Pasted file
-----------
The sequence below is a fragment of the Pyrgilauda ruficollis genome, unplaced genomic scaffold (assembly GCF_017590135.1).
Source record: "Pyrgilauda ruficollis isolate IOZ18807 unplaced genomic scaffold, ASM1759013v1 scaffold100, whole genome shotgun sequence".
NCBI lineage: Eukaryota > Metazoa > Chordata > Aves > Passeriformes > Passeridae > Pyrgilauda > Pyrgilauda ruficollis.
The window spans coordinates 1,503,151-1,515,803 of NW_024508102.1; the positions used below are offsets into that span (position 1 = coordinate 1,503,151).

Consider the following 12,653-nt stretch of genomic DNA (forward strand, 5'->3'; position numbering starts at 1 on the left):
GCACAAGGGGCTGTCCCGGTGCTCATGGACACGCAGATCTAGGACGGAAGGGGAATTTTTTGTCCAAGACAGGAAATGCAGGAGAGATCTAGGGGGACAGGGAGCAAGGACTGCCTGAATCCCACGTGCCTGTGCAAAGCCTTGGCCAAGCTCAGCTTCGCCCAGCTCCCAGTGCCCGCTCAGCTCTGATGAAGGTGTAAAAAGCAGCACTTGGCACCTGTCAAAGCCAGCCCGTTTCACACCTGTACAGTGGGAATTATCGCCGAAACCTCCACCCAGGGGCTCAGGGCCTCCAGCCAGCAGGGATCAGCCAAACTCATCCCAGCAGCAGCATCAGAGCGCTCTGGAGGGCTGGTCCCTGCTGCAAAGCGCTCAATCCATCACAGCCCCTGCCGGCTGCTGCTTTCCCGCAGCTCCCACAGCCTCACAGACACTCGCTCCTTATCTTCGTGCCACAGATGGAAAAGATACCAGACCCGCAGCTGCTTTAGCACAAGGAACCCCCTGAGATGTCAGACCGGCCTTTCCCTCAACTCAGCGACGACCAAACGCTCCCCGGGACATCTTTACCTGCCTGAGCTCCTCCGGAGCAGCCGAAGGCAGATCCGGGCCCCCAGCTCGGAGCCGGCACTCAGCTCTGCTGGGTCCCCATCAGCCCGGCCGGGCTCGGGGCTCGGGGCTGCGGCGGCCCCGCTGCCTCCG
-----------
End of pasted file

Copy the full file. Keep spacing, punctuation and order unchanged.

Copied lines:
The sequence below is a fragment of the Pyrgilauda ruficollis genome, unplaced genomic scaffold (assembly GCF_017590135.1).
Source record: "Pyrgilauda ruficollis isolate IOZ18807 unplaced genomic scaffold, ASM1759013v1 scaffold100, whole genome shotgun sequence".
NCBI lineage: Eukaryota > Metazoa > Chordata > Aves > Passeriformes > Passeridae > Pyrgilauda > Pyrgilauda ruficollis.
The window spans coordinates 1,503,151-1,515,803 of NW_024508102.1; the positions used below are offsets into that span (position 1 = coordinate 1,503,151).

Consider the following 12,653-nt stretch of genomic DNA (forward strand, 5'->3'; position numbering starts at 1 on the left):
GCACAAGGGGCTGTCCCGGTGCTCATGGACACGCAGATCTAGGACGGAAGGGGAATTTTTTGTCCAAGACAGGAAATGCAGGAGAGATCTAGGGGGACAGGGAGCAAGGACTGCCTGAATCCCACGTGCCTGTGCAAAGCCTTGGCCAAGCTCAGCTTCGCCCAGCTCCCAGTGCCCGCTCAGCTCTGATGAAGGTGTAAAAAGCAGCACTTGGCACCTGTCAAAGCCAGCCCGTTTCACACCTGTACAGTGGGAATTATCGCCGAAACCTCCACCCAGGGGCTCAGGGCCTCCAGCCAGCAGGGATCAGCCAAACTCATCCCAGCAGCAGCATCAGAGCGCTCTGGAGGGCTGGTCCCTGCTGCAAAGCGCTCAATCCATCACAGCCCCTGCCGGCTGCTGCTTTCCCGCAGCTCCCACAGCCTCACAGACACTCGCTCCTTATCTTCGTGCCACAGATGGAAAAGATACCAGACCCGCAGCTGCTTTAGCACAAGGAACCCCCTGAGATGTCAGACCGGCCTTTCCCTCAACTCAGCGACGACCAAACGCTCCCCGGGACATCTTTACCTGCCTGAGCTCCTCCGGAGCAGCCGAAGGCAGATCCGGGCCCCCAGCTCGGAGCCGGCACTCAGCTCTGCTGGGTCCCCATCAGCCCGGCCGGGCTCGGGGCTCGGGGCTGCGGCGGCCCCGCTGCCTCCG